The phytoplankton decline, is there anything to it?

By Andy May

We have been told that the phytoplankton population is declining rapidly around the world and, of course, the cause is climate change. Phytoplankton is the base of the ocean food chain and it accounts for about half of global primary productivity or organic matter creation (Boyce, Lewis and Worm 2010). Phytoplankton is the major consumer of carbon dioxide, the dreaded demon trace gas, and the major producer of oxygen. So, first question, is the estimated decline in phytoplankton accurate, significant or unusual? Second question, if the decline is real, are the measurements long term enough to show it is not a natural occurrence? What is the natural variability and how do we know man-made climate change is to blame? Let’s investigate this.

The purported problem

An article in Nature (Boyce, Lewis and Worm 2010) entitled “Global phytoplankton decline over the past century” was widely read and discussed at the time. The following is from the paper:

“We conclude that global phytoplankton concentration has declined over the past century; this decline will need to be considered in future studies of marine ecosystems, geochemical cycling, ocean circulation and fisheries.”

They conclude that the decline is due to higher sea surface temperatures (SST). This is somewhat counter-intuitive since higher temperatures usually correlate with more plant growth, not less. But, they state that their conclusions and the decline are “unequivocal.”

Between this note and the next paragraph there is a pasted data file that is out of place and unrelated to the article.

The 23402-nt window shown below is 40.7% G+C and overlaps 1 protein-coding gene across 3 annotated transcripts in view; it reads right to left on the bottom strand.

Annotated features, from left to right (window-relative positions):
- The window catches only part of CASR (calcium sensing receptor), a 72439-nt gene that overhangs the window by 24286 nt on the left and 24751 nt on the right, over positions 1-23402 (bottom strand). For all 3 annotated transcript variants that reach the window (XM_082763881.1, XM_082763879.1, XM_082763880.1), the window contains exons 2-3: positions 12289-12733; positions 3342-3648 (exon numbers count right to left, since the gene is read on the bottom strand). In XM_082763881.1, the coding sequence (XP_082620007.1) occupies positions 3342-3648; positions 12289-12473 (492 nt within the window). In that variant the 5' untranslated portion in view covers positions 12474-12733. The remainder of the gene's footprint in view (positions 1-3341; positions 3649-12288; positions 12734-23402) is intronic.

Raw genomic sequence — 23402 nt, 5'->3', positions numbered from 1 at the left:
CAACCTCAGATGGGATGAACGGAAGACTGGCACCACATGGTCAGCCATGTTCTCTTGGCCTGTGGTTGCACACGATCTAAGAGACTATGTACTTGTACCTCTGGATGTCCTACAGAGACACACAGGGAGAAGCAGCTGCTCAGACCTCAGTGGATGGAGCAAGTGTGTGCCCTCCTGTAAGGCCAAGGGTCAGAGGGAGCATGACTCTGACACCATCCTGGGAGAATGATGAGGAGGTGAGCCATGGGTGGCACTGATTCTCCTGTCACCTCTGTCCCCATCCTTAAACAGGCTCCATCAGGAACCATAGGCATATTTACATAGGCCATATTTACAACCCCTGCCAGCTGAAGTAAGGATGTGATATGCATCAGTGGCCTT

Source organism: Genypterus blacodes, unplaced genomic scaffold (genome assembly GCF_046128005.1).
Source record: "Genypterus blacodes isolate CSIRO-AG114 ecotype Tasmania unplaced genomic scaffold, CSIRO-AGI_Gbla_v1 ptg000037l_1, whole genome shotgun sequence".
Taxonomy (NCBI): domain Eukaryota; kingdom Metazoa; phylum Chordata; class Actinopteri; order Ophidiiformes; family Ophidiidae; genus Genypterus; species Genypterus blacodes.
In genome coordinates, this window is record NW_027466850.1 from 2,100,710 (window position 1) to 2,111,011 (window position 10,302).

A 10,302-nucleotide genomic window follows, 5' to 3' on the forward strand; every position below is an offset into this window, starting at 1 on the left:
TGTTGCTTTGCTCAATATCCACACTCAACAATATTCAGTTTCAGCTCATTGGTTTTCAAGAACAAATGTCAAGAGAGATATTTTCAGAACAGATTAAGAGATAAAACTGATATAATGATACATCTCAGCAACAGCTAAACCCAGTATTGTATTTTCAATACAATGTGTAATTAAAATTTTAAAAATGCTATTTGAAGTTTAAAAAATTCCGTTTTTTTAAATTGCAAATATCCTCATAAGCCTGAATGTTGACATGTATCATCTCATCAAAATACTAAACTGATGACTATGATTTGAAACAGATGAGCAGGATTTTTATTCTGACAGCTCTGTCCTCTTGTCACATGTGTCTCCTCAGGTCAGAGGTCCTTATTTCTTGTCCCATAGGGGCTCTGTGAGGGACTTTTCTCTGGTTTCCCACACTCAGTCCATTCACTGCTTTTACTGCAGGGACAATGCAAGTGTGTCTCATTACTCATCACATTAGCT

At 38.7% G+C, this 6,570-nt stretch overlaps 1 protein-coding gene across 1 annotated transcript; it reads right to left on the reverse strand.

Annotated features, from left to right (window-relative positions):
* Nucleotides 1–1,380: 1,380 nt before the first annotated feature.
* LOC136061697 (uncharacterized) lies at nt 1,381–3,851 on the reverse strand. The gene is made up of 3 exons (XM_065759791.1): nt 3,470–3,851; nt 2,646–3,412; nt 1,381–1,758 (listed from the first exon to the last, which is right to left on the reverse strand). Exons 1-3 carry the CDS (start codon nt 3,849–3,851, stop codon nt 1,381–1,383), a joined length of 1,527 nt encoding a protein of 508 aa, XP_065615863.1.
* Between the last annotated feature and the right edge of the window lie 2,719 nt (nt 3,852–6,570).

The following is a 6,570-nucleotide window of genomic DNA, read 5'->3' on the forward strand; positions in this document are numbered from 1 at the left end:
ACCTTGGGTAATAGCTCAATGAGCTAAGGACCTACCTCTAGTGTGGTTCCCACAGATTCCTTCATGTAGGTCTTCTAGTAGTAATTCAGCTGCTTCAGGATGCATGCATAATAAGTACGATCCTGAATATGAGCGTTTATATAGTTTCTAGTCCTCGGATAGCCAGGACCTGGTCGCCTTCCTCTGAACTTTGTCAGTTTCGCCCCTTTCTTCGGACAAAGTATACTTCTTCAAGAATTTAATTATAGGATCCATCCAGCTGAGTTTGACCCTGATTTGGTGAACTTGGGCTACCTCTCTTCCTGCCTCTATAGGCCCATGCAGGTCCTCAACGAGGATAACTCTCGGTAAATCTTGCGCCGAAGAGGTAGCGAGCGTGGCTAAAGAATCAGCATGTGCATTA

Over the following year numerous critical replies were also published in Nature, one had the title “Is there a decline in marine phytoplankton?” (McQuatters-Gollop, et al. 2011). The following is from this reply:

“Boyce et al. compiled a chlorophyll index by combining in situ chlorophyll and Secchi disk depth measurements that spanned a more than 100-year time period and showed a decrease in marine phytoplankton biomass of approximately 1% of the global median per year over the past century. Eight decades of data on phytoplankton biomass collected in the North Atlantic by the Continuous Plankton Recorder (CPR) survey, however, show an increase in an index of chlorophyll (Phytoplankton Colour Index) in both the Northeast and Northwest Atlantic basins …, and other long-term time series, including the Hawaii Ocean Time-series (HOT), the Bermuda Atlantic Time Series (BATS) and the California Cooperative Oceanic Fisheries Investigations (CalCOFI) also indicate increased phytoplankton biomass over the last 20–50 years. These findings, which were not discussed by Boyce et al., are not in accordance with their conclusions and illustrate the importance of using consistent observations when estimating long-term trends.”

There are other replies in Nature critical of the Boyce, et al. thesis that phytoplankton is declining, including (Mackas 2011) and (Rykaczewski and Dunne 2011). The extensive criticism led Boyce, et al. to publish two follow up papers, one in 2012 in Limnology and Oceanography Methods (Boyce, Lewis and Worm 2012) and another in 2014 in Progress in Oceanography (Boyce, et al. 2014). Thus, we appear to have conflicts between different datasets. Another discussion, regarding data in the Indian Ocean is very similar. A paper published in Geophysical Research Letters (Roxy, et al. 2016) states:

“Earlier studies had described the western Indian Ocean as a region with the largest increase in phytoplankton during the recent decades. On the contrary, the current study points out an alarming decrease of up to 20% in phytoplankton in this region over the past six decades. We find that these trends in chlorophyll are driven by enhanced ocean stratification due to rapid warming in the Indian Ocean, which suppresses nutrient mixing from subsurface layers. Future climate projections suggest that the Indian Ocean will continue to warm, driving this productive region into an ecological desert.”